Highlighting best practice as a representative in The Parliamentary Review

The ability to listen and learn from one another has always been vital in parliament, in business and in most aspects of daily life. But at this particular moment in time, as national and global events continue to reiterate, it is uncommonly crucial that we forge new channels of communication and reinforce existing ones. The following article from Raspberrysky is an attempt to do just that. We would welcome your thoughts on this or any other Parliamentary Review article.


Highlighting best practice
Director Sally Richards
Hospitality industry experts
Sally Richards founded RaspberrySky in 2006 after leaving
a corporate entity two years prior, where she was a senior
vice-president for global marketing. As a virtual company
operating with international home-based consultants across the
world, they primarily serve the hospitality industry to focus on
commercial optimisation. Sally’s previous experience in travel
and hospitality alongside her work with an American technology
company in Arizona has proven to be invaluable, especially when
it came to identifying the opportunity for a global distribution
consultancy firm 15 years ago. She expands and tells the
how their profile as a straight-talking, commercially focused
consultancy has taken them from strength to strength.
One of the most common questions we ask clients at the beginning of the process
best illustrates our focus: “How easy are you to do business with?” This applies to
both internal and external customers. We focus on commercial optimisation in the
areas of people, systems and processes, looking at how companies can be more
operationally efficient and, as a result, more profitable.
Not your traditional consultancy firm
Our network of experienced consultants allows us to quickly understand complex
briefs. We then use this information to focus on “pain points” in the business in
question and take a holistic approach and look at the whole organisation. From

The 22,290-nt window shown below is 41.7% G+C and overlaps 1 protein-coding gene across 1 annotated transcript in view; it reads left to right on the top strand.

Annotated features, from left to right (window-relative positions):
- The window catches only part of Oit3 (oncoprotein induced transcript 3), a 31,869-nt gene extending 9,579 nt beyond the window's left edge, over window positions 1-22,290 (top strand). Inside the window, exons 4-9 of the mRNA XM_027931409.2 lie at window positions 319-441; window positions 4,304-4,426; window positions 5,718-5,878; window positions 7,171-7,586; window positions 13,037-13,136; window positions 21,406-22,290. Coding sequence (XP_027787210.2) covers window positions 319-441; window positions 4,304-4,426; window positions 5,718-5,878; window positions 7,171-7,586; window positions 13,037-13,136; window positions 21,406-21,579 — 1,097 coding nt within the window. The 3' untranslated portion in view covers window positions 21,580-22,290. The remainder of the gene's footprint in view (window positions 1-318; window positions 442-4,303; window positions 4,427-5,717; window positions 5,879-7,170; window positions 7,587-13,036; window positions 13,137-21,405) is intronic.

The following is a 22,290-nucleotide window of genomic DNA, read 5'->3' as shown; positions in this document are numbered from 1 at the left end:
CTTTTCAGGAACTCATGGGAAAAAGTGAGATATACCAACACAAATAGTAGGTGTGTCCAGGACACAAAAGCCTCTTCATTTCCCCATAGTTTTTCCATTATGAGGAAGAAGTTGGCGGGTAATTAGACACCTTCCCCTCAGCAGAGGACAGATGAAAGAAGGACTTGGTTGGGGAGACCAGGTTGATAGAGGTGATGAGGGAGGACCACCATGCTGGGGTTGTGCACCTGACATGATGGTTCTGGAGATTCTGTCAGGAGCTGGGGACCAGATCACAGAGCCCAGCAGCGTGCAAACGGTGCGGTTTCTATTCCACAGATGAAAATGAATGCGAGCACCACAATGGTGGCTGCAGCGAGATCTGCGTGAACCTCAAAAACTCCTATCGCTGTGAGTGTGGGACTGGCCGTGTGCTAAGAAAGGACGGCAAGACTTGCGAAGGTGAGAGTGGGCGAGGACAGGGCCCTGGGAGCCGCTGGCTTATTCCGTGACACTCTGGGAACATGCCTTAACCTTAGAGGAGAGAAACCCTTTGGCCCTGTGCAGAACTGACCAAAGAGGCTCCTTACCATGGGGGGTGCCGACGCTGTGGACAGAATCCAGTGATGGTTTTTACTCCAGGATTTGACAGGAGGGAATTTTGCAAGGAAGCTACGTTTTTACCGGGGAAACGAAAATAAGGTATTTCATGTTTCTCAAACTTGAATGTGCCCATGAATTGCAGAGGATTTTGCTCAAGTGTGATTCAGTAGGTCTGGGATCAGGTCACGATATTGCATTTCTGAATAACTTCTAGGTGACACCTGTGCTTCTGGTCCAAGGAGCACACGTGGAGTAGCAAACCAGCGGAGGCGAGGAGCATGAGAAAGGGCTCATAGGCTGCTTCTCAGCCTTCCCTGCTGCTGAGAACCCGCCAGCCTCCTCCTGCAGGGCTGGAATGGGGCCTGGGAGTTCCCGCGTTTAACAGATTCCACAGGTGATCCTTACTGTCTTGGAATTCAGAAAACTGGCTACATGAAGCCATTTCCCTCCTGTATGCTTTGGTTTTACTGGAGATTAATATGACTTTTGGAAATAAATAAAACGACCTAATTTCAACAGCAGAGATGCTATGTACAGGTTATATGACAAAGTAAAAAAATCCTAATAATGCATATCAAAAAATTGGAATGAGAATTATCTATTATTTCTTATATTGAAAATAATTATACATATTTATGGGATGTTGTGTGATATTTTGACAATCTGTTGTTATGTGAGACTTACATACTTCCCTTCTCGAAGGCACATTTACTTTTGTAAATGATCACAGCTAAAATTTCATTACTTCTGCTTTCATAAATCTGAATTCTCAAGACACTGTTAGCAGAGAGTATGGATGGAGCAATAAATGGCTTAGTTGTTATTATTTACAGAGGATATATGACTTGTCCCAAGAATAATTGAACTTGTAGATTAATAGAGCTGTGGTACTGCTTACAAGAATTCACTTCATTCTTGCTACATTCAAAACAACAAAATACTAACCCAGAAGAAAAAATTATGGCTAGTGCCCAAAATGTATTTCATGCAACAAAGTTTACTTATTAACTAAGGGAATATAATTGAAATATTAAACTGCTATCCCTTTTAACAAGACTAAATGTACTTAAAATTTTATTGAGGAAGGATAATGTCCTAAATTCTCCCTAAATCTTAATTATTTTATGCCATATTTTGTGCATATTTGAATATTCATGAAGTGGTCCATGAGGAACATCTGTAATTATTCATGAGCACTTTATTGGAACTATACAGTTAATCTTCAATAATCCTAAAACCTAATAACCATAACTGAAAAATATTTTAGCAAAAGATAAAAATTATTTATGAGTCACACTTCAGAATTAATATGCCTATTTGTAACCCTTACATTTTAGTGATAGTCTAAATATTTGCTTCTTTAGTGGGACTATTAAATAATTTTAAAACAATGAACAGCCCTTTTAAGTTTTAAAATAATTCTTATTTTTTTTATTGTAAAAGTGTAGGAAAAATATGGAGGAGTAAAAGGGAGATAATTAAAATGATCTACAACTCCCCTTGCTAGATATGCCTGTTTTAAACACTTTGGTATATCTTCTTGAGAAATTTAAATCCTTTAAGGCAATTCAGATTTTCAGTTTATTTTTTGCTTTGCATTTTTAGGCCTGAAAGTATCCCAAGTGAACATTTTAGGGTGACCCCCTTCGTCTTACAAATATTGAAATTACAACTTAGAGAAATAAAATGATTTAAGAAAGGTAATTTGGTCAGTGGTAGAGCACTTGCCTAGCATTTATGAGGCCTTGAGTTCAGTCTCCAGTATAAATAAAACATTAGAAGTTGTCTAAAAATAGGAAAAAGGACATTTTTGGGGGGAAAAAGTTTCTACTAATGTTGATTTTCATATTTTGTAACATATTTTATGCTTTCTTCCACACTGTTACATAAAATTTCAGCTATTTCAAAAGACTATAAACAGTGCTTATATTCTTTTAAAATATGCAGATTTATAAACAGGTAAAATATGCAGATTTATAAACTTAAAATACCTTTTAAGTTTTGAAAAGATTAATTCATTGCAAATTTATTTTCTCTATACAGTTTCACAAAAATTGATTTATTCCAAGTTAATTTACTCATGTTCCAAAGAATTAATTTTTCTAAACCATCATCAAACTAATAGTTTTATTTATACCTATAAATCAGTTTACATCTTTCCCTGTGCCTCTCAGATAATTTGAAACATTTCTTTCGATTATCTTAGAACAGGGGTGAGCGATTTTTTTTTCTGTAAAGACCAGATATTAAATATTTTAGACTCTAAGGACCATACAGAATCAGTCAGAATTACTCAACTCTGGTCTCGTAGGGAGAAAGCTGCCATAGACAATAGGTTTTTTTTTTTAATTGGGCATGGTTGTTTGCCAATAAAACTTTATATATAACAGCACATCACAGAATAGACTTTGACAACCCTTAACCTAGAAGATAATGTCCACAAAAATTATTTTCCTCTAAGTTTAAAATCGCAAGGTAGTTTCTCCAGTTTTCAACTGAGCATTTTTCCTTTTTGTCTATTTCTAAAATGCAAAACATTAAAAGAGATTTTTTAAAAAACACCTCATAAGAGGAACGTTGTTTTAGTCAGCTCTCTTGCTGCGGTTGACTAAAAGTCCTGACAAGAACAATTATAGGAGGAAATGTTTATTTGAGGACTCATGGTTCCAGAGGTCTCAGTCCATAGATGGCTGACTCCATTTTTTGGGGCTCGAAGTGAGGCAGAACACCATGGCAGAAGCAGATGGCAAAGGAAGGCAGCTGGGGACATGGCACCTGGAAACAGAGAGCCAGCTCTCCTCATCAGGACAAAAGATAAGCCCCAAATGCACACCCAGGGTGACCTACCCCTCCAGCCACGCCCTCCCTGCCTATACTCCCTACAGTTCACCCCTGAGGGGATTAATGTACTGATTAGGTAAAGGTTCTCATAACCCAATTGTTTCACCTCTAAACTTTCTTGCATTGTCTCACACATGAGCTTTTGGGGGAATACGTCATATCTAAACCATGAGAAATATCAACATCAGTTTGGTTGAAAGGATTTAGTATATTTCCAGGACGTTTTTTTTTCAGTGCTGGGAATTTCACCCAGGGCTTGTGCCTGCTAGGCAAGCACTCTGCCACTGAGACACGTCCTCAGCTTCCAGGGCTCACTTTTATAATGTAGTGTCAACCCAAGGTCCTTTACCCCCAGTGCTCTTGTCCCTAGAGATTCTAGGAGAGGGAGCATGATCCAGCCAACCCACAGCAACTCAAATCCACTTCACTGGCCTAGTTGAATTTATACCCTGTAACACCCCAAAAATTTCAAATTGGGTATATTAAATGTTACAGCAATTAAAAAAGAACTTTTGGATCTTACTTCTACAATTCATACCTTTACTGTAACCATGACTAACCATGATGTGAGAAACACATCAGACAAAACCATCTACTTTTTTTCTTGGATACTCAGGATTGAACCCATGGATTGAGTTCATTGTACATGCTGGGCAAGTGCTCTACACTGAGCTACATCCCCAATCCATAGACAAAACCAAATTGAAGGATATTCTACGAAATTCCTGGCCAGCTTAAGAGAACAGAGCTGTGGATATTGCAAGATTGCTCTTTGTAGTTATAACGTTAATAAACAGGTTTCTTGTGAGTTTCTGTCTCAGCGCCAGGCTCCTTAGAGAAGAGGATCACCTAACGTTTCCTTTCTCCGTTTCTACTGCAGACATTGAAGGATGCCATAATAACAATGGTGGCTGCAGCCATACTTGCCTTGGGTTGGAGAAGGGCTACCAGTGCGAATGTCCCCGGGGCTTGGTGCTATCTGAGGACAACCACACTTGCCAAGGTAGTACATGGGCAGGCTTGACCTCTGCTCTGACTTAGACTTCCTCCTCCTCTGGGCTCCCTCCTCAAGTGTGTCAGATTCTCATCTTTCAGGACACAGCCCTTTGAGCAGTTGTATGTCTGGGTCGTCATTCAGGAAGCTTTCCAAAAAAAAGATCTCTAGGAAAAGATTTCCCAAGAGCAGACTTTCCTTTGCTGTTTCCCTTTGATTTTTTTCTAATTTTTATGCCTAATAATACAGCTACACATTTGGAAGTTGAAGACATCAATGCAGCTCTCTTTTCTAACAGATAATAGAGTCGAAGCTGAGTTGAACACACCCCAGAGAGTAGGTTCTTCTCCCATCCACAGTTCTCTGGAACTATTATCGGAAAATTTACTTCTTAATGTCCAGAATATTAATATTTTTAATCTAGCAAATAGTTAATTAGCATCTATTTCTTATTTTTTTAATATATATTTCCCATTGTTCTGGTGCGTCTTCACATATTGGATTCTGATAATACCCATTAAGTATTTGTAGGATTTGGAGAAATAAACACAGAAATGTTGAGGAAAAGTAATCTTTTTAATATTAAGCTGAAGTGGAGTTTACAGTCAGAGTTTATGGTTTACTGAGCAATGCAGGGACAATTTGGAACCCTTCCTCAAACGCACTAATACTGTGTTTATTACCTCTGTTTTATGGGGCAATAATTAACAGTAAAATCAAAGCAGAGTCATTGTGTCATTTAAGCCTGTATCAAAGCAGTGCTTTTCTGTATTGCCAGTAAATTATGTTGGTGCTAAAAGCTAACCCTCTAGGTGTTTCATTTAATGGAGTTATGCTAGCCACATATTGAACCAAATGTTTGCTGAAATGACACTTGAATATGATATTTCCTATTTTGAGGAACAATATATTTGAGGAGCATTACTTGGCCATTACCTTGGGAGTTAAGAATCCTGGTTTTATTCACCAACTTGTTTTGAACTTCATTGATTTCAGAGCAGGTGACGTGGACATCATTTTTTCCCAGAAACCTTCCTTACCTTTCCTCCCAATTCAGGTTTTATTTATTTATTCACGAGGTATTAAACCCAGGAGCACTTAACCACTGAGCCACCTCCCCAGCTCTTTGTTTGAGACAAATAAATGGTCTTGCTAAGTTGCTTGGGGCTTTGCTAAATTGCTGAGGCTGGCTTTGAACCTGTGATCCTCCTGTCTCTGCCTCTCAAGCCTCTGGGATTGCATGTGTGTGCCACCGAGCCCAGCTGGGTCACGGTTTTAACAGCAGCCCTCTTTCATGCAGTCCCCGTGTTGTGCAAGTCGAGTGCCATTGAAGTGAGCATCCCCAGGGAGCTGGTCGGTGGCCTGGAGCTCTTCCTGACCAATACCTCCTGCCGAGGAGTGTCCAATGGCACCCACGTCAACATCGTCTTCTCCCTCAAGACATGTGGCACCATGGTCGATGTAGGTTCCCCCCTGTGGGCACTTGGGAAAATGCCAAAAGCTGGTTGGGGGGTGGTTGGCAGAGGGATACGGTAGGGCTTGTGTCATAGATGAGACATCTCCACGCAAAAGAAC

there, we make insightful recommendations to facilitate transition.
»Director: Sally Richards
»Established in 2006
»Based in Buckinghamshire
»Services: Travel and hospitality
industry expertise
»No. of employees: 15 virtual
consultants across the world
»The RaspberrySky CSR
programme supports a
feeding programme with a
school in the Philippines
It’s important to note that we are
not a traditional consultancy agency
that presents a recommendation
report and then walks away. We
present and provide a clear roadmap
before effectively managing
the implementation of these
recommendations; we are a full end-
to-end consultancy service.
Collaboration with
Our unique approach is grounded
in our close partnership with key
stakeholders for each and every
contract we undertake. We often work
with hotel groups on implementing
strategic plans developed by other
consultancy firms. These undertakings
are commonly driven by a focus on
automation; the hospitality industry
is largely fragmented with regard to
systems, and we find that streamlining
and removing legacy systems and
processes are typically an integral part
of any project.
We also manage what we call system
RFP processes – request for proposal.
These take the form of requirement
gathering of functional and non-
functional requirements, engagement
with vendors and evaluation of the
“best fit” solution. These specialised
reviews allow us to evaluate how
the system meets the client criteria
and objectively examine them
from a cultural, commercial and
Implementing technology to
automate and centralise
Technology is key not only for the
work we do but also for the way
we work. As a virtual company with
consultants across a number of
countries, any cloud-based software
package makes our life considerably
easier. We use a suite of products
including Smartsheet, Xero and
Basecamp alongside our own proven